There has arguably never been a broader choice of new and interesting flavours for bar and pub operators to stock.
And as the breadth of different products on the market continues to expand, customers have come to expect more options from their favourite venues.
That was the view shared by various liqueurs and speciality spirits firms, which told SLTN that the on-trade is ideally positioned to capitalise on this growing demand.
Justin Horsman of Global Brands, the firm behind the Teichenné and Corky’s brands, said the growing number of outlets offering more diverse flavours “has triggered a corresponding increase in expectations from consumers”.
Sharing this view was Dan Bolton, managing director of drinks distributor Hi-Spirits, which counts Southern Comfort and Tuaca within its drinks stable. He said “spirit drinkers have more diverse tastes than ever, and switch between brands and styles according to the occasion”.
Younger consumers are more likely to include liqueurs in their drinking repertoire.
“In particular, flavour innovation means younger consumers are now far more likely to include liqueurs and speciality spirits in their drinking repertoire, whether that’s as shots, or in long drinks and cocktails,” he said.
Horsman of Global Brands agreed, and said cocktails therefore continue to play a key role in liqueur sales.
“Having a range of cocktails, mocktails and mixers with a point of difference in the summer is crucial to create the most premium bar experience,” he said.
• A simple menu
Create a simple long drinks menu that all bar staff can make quickly and simply, by topping up liqueurs and speciality spirits with carbonated soft drinks and juices.
Focus on presentation, using long glasses, lots of ice, garnish, straws and stirrers to create a visual impact and a premium feel.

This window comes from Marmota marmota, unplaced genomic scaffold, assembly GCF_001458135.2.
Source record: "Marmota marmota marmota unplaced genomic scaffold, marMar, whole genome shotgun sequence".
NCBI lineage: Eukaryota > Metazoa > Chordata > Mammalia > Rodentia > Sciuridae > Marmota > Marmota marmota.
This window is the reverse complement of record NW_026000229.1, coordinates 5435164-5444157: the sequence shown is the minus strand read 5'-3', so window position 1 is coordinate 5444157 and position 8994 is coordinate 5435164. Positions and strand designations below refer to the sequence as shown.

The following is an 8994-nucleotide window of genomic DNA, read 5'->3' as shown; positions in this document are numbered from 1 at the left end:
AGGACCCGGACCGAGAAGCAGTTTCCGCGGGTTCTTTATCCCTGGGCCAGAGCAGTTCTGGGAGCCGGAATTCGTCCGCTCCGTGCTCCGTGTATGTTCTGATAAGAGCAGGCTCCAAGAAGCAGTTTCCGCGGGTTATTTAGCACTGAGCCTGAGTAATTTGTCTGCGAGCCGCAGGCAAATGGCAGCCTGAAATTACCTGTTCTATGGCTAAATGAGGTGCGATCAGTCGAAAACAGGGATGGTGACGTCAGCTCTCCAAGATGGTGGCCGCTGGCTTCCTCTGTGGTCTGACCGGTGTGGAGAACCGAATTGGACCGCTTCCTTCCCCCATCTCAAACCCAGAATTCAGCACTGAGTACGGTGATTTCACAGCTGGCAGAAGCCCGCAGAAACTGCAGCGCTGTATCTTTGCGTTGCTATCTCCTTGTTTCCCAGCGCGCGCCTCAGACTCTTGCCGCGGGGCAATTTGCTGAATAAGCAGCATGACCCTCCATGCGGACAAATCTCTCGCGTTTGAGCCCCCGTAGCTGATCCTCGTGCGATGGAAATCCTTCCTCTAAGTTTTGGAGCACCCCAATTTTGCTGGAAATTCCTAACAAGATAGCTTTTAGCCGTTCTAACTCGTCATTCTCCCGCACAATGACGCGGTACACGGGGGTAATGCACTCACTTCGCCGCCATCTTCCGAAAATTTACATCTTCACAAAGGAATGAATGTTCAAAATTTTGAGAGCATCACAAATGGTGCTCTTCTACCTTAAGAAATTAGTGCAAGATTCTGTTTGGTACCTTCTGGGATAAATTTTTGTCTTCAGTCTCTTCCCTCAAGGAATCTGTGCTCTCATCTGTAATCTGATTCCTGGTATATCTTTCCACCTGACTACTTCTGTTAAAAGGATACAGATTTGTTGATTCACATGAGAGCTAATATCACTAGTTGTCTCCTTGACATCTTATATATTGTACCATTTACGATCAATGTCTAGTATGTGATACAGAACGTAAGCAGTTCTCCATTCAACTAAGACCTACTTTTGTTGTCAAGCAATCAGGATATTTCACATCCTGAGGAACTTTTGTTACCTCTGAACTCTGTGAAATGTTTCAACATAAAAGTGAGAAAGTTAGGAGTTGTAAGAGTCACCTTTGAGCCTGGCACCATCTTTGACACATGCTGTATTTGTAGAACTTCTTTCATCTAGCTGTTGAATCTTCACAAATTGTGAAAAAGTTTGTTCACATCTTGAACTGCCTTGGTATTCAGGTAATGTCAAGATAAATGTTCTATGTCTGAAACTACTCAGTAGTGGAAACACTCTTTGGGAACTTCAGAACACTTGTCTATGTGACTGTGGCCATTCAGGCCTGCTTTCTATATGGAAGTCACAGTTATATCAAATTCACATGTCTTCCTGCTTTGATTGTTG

Supplied by Hi-Spirits
But while cocktails continue to prove popular, Bolton of Hi-Spirits reckons there are other, quicker serves that licensees can consider.
“In a busy bar, simple mixed drinks with liqueurs definitely have an important role – they are quicker to make and serve than cocktails but have a similar appeal,” he said.
Another important consideration to keep in mind is staying on top of the latest trends, according to a spokesman for Stirling-based VC2 Brands, the firm behind Stivy’s and Boe gin.
He reckons that, with gin remaining “the category of the moment”, licensees would do well to consider stocking both gin liqueurs and flavoured gins.
He said that while these new gin variants have aided the category’s growth, they have also been brought about “by consumer demand for greater choice and diversity in the category”.
But ultimately, when it comes to any major change in an outlet’s drinks range, it’s vital staff are kept in the loop, said the VC2 spokesman.
“Bartenders know their clientele better than anyone so they are best placed to choose which products work best in their establishment,” he said.
This was reinforced by Bolton of Hi-Spirits, who said “staff knowledge is key” to making the most of liqueurs in an outlet.
“Liqueurs are a different challenge than categories such as gin or bourbon, simply because each flavour is unique,” he said.
“Staff need to understand the correct serve for each, and operators should make the most of support from brand owners to ensure that consumers have a quality experience.”